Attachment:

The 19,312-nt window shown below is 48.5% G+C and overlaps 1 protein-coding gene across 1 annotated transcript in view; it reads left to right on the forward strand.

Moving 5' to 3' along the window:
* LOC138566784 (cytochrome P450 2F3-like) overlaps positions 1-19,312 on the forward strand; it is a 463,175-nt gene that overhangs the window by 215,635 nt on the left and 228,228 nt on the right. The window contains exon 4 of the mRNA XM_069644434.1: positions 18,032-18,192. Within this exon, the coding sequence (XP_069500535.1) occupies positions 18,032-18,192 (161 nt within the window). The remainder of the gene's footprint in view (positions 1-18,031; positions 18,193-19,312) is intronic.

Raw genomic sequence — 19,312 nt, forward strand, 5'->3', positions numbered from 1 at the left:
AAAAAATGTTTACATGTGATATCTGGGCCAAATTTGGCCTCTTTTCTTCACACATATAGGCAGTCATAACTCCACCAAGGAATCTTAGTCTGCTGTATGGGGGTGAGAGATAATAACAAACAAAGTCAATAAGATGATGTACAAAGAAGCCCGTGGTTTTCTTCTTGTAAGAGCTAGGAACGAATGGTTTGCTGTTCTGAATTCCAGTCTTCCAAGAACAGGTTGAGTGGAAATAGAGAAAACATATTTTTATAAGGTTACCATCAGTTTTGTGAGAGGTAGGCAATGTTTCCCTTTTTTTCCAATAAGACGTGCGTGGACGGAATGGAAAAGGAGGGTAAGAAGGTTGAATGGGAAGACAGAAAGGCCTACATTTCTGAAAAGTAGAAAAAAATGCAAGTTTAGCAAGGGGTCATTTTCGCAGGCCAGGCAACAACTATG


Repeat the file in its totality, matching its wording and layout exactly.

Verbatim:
The 19,312-nt window shown below is 48.5% G+C and overlaps 1 protein-coding gene across 1 annotated transcript in view; it reads left to right on the forward strand.

Moving 5' to 3' along the window:
* LOC138566784 (cytochrome P450 2F3-like) overlaps positions 1-19,312 on the forward strand; it is a 463,175-nt gene that overhangs the window by 215,635 nt on the left and 228,228 nt on the right. The window contains exon 4 of the mRNA XM_069644434.1: positions 18,032-18,192. Within this exon, the coding sequence (XP_069500535.1) occupies positions 18,032-18,192 (161 nt within the window). The remainder of the gene's footprint in view (positions 1-18,031; positions 18,193-19,312) is intronic.

Raw genomic sequence — 19,312 nt, forward strand, 5'->3', positions numbered from 1 at the left:
AAAAAATGTTTACATGTGATATCTGGGCCAAATTTGGCCTCTTTTCTTCACACATATAGGCAGTCATAACTCCACCAAGGAATCTTAGTCTGCTGTATGGGGGTGAGAGATAATAACAAACAAAGTCAATAAGATGATGTACAAAGAAGCCCGTGGTTTTCTTCTTGTAAGAGCTAGGAACGAATGGTTTGCTGTTCTGAATTCCAGTCTTCCAAGAACAGGTTGAGTGGAAATAGAGAAAACATATTTTTATAAGGTTACCATCAGTTTTGTGAGAGGTAGGCAATGTTTCCCTTTTTTTCCAATAAGACGTGCGTGGACGGAATGGAAAAGGAGGGTAAGAAGGTTGAATGGGAAGACAGAAAGGCCTACATTTCTGAAAAGTAGAAAAAAATGCAAGTTTAGCAAGGGGTCATTTTCGCAGGCCAGGCAACAACTATG